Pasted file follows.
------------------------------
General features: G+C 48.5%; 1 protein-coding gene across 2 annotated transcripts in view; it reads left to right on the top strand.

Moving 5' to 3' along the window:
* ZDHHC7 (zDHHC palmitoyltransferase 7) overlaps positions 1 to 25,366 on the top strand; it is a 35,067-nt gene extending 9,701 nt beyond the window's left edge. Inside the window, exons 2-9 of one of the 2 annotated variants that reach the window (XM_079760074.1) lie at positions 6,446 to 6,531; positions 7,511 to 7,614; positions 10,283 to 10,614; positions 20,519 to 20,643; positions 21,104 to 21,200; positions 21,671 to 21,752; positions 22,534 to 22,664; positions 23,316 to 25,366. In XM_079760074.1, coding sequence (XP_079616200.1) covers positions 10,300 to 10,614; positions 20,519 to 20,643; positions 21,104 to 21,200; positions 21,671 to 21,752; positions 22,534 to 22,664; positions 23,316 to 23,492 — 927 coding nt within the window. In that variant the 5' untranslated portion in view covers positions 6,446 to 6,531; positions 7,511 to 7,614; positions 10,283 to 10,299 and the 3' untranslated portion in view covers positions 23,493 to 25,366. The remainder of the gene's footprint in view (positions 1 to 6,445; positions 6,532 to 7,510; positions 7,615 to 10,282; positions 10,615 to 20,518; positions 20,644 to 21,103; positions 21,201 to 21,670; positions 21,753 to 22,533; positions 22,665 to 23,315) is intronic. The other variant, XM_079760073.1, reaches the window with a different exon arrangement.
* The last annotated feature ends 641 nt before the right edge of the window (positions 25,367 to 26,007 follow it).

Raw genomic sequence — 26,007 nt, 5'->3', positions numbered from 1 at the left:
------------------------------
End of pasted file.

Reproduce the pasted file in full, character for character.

General features: G+C 48.5%; 1 protein-coding gene across 2 annotated transcripts in view; it reads left to right on the top strand.

Moving 5' to 3' along the window:
* ZDHHC7 (zDHHC palmitoyltransferase 7) overlaps positions 1 to 25,366 on the top strand; it is a 35,067-nt gene extending 9,701 nt beyond the window's left edge. Inside the window, exons 2-9 of one of the 2 annotated variants that reach the window (XM_079760074.1) lie at positions 6,446 to 6,531; positions 7,511 to 7,614; positions 10,283 to 10,614; positions 20,519 to 20,643; positions 21,104 to 21,200; positions 21,671 to 21,752; positions 22,534 to 22,664; positions 23,316 to 25,366. In XM_079760074.1, coding sequence (XP_079616200.1) covers positions 10,300 to 10,614; positions 20,519 to 20,643; positions 21,104 to 21,200; positions 21,671 to 21,752; positions 22,534 to 22,664; positions 23,316 to 23,492 — 927 coding nt within the window. In that variant the 5' untranslated portion in view covers positions 6,446 to 6,531; positions 7,511 to 7,614; positions 10,283 to 10,299 and the 3' untranslated portion in view covers positions 23,493 to 25,366. The remainder of the gene's footprint in view (positions 1 to 6,445; positions 6,532 to 7,510; positions 7,615 to 10,282; positions 10,615 to 20,518; positions 20,644 to 21,103; positions 21,201 to 21,670; positions 21,753 to 22,533; positions 22,665 to 23,315) is intronic. The other variant, XM_079760073.1, reaches the window with a different exon arrangement.
* The last annotated feature ends 641 nt before the right edge of the window (positions 25,367 to 26,007 follow it).

Raw genomic sequence — 26,007 nt, 5'->3', positions numbered from 1 at the left: